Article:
The Virgo, LIGO and KAGRA scientific collaborations today announced the first observation ever of binary systems consisting of a black hole and a neutron star (NSBH). This was made possible by the detection, in January 2020, of gravitational signals emitted by two systems, in which a black hole and a neutron star, rotating around each other, merged into a single compact object. The existence of these systems was predicted by astronomers several decades ago, but they had never been observed with confidence, either through electromagnetic or gravitational signals, until now. The result and its astrophysical implications have been published today in The Astrophysical Journal Letters. Mario Spera, now in the SISSA scientific staff and member of Padua's INFN section, has taken part in the research.
On the 5th of January, 2020, the Advanced LIGO detector in Livingston, Louisiana in the US, and the Advanced Virgo detector in Italy, observed a gravitational wave produced by the last few decaying orbits, before the merging, of a NSBH pair; just ten days later a second gravitational-wave signal from the inspiral and merger of a similar binary system, was observed, this time by both Advanced LIGO detectors and the Virgo detector. These two events, nicknamed GW200105 and GW200115 (from the dates of their detection), represent the first observations of gravitational waves generated by a mix of neutron stars and black holes.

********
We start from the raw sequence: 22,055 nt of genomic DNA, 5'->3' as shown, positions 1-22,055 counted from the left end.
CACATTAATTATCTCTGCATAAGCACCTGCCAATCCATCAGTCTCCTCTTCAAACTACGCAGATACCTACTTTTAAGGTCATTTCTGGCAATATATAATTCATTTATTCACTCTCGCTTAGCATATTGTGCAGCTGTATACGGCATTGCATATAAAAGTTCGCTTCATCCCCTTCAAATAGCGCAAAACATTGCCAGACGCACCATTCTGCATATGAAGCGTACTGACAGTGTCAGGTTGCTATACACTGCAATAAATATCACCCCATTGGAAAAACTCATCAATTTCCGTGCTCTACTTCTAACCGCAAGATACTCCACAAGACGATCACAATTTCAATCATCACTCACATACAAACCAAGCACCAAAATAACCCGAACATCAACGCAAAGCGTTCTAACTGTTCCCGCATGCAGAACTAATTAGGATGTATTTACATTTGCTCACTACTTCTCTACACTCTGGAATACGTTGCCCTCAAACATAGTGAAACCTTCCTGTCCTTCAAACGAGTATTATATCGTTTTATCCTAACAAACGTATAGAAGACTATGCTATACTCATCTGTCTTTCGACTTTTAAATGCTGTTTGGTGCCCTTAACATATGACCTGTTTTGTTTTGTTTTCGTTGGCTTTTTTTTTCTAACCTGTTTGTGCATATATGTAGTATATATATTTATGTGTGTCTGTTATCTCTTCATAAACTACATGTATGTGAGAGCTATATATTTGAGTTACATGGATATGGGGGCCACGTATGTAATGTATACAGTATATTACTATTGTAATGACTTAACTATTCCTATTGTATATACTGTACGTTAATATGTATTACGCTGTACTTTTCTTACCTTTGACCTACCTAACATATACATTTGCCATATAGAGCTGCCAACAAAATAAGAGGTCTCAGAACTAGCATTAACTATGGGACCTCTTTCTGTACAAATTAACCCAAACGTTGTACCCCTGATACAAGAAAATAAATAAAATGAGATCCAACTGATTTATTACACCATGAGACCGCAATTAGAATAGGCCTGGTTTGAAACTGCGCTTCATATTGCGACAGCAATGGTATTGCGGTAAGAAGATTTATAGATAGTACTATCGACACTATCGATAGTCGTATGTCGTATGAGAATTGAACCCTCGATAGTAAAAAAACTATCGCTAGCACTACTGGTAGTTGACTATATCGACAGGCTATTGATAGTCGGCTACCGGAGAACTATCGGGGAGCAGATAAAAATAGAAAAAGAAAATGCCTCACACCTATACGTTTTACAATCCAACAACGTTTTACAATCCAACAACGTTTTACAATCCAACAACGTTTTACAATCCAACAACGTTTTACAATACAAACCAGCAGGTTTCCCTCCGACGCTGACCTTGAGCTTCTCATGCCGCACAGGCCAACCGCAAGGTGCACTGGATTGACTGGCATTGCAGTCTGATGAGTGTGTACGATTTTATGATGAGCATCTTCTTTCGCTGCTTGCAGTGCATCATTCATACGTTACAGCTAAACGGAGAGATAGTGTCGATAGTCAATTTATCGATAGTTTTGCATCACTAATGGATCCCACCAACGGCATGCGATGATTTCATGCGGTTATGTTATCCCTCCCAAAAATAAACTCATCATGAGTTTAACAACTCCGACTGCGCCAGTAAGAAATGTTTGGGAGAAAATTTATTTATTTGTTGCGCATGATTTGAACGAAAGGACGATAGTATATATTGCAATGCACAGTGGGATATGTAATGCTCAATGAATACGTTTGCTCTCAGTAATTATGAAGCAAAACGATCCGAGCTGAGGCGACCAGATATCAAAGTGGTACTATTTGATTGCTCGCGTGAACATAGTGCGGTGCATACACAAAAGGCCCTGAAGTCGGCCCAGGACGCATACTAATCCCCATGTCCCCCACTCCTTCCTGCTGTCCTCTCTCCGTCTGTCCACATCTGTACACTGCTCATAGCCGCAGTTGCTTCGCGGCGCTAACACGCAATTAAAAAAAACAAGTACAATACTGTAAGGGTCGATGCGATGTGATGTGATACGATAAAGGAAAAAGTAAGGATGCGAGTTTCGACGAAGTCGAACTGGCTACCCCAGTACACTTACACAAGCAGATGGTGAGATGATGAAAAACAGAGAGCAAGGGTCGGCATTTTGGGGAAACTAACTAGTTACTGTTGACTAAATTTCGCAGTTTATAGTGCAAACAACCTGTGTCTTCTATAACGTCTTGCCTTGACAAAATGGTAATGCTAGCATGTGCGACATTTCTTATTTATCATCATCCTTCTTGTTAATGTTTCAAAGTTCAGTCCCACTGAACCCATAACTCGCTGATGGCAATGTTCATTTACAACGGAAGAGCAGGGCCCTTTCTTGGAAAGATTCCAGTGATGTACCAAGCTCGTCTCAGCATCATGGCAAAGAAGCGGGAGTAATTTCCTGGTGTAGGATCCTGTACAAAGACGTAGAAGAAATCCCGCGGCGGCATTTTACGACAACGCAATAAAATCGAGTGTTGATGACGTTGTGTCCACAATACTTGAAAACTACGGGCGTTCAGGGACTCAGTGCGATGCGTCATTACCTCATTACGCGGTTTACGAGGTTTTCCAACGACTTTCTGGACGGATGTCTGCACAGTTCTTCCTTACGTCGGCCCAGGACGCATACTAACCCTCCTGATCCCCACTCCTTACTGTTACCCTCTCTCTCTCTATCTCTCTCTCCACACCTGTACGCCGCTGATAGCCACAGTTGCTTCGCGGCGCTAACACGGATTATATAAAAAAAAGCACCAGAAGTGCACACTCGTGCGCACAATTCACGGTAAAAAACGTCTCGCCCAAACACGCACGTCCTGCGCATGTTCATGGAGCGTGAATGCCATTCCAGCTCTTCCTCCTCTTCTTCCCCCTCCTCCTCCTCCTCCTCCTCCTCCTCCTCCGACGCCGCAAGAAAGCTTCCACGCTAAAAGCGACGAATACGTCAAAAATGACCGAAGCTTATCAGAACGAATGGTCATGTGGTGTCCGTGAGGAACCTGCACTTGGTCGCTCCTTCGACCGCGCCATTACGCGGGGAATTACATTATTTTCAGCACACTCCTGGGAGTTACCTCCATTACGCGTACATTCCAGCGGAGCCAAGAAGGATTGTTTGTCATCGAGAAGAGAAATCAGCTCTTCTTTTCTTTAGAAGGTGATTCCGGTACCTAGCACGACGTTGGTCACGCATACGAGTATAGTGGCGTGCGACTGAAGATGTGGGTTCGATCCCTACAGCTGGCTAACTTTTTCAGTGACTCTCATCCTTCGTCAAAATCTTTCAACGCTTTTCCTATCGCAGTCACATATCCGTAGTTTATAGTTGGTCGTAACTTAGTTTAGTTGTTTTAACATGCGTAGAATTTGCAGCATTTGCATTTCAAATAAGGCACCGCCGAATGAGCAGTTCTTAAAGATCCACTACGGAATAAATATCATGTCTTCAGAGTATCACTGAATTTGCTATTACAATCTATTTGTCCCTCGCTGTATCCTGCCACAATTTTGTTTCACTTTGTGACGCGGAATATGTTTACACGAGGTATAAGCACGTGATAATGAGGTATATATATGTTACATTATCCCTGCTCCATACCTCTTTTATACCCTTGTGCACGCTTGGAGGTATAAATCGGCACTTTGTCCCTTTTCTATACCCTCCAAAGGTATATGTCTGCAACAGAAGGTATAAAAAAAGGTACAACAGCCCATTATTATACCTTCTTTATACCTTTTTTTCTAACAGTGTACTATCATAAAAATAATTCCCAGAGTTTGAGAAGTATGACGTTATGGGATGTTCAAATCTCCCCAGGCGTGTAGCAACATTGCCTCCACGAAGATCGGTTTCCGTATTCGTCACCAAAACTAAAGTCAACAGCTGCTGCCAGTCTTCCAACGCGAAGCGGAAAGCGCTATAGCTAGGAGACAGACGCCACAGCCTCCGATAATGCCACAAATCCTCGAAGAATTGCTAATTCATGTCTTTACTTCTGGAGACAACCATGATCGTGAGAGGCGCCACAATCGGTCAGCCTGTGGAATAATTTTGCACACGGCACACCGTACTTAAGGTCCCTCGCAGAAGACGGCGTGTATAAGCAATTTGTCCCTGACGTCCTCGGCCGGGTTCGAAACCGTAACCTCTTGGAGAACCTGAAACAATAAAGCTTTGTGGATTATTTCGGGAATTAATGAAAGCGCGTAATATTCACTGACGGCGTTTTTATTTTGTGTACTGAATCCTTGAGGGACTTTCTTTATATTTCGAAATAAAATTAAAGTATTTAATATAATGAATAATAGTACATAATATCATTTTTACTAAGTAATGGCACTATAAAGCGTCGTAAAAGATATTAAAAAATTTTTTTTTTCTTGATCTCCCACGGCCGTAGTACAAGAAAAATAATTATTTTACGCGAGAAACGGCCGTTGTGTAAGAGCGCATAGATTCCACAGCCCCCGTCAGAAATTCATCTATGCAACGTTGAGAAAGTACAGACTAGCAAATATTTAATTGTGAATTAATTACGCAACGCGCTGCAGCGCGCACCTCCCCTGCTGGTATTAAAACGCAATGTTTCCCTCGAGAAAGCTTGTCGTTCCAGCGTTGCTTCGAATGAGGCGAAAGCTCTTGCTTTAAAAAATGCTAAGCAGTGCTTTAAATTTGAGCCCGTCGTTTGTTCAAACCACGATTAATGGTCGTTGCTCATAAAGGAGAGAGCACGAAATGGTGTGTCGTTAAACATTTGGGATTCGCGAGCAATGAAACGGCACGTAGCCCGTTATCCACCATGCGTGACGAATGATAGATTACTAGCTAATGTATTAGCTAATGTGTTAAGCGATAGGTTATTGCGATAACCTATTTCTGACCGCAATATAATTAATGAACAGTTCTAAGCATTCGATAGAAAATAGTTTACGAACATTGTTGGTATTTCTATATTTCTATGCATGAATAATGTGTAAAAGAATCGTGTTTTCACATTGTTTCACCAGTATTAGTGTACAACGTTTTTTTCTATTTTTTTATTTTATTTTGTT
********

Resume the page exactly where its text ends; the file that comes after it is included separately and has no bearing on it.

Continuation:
The gravitational signals detected in January encode valuable information about the physical features of the systems, such as the mass and distance of the two NSBH pairs, as well as about the physical mechanisms that have generated them and bring them to collapse. The signal analysis has shown that the black hole and neutron star that created GW200105 are, respectively, about 8.9 times and 1.9 times the mass of our Sun (Mo) and their merger happened around 900 million years ago, hundreds of millions of years before the first dinosaurs appeared on Earth. For the GW200115 event, the Virgo and LIGO scientists estimate the two compact objects had masses around 5.7 Mo (BH) and 1.5 Mo (NS) and that they merged almost 1 billion years ago.
"This is the first confirmation of the existence of a new type of astrophysical system: a mixed binary, that is a binary consisting of a black hole and a neutron star. This confirmation comes from gravitational waves” comments Mario Spera, member of the Virgo scientific collaboration and, for about a year, researcher at SISSA. "Despite many theoretical studies had already predicted their existence" Spera says, "we had not been able to get any confirmations of the existence of mixed binaries, so far. After several years, in just 10 days, the Virgo and LIGO interferometers detected GW200105 and GW200115, both identified as neutron star – black hole binaries".
The astrophysical interpretation of the detected events is still shrouded in mystery since it is not clear what is the formation channel and the evolutionary history of the objects that originated GW200105 and GW200115. Future research will have to investigate these aspects.
About the image: Voxel Burst is an artistic interpretation of a generic Black Hole Neutron Star merger event. Credit: Carl Knox, OzGrav -Swinburne University